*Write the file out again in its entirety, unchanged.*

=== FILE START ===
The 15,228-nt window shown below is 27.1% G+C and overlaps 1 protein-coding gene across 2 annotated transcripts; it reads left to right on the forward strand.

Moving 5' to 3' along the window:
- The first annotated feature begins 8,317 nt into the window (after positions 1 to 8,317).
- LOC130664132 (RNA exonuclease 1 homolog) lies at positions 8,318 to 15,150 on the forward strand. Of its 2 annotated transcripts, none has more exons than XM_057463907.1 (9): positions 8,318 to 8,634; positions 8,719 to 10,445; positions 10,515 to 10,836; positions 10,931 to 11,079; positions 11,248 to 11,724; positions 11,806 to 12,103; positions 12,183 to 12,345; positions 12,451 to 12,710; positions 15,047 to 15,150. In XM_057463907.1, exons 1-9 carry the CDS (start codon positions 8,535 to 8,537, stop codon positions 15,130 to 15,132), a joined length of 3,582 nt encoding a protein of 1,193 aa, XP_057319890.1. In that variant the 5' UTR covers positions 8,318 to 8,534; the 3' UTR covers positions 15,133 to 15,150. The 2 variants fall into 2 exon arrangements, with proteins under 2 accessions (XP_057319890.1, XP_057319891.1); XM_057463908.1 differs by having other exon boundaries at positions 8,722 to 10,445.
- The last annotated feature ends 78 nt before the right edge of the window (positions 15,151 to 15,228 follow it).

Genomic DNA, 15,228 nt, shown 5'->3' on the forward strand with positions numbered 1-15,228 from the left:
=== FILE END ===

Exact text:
The 15,228-nt window shown below is 27.1% G+C and overlaps 1 protein-coding gene across 2 annotated transcripts; it reads left to right on the forward strand.

Moving 5' to 3' along the window:
- The first annotated feature begins 8,317 nt into the window (after positions 1 to 8,317).
- LOC130664132 (RNA exonuclease 1 homolog) lies at positions 8,318 to 15,150 on the forward strand. Of its 2 annotated transcripts, none has more exons than XM_057463907.1 (9): positions 8,318 to 8,634; positions 8,719 to 10,445; positions 10,515 to 10,836; positions 10,931 to 11,079; positions 11,248 to 11,724; positions 11,806 to 12,103; positions 12,183 to 12,345; positions 12,451 to 12,710; positions 15,047 to 15,150. In XM_057463907.1, exons 1-9 carry the CDS (start codon positions 8,535 to 8,537, stop codon positions 15,130 to 15,132), a joined length of 3,582 nt encoding a protein of 1,193 aa, XP_057319890.1. In that variant the 5' UTR covers positions 8,318 to 8,534; the 3' UTR covers positions 15,133 to 15,150. The 2 variants fall into 2 exon arrangements, with proteins under 2 accessions (XP_057319890.1, XP_057319891.1); XM_057463908.1 differs by having other exon boundaries at positions 8,722 to 10,445.
- The last annotated feature ends 78 nt before the right edge of the window (positions 15,151 to 15,228 follow it).

Genomic DNA, 15,228 nt, shown 5'->3' on the forward strand with positions numbered 1-15,228 from the left: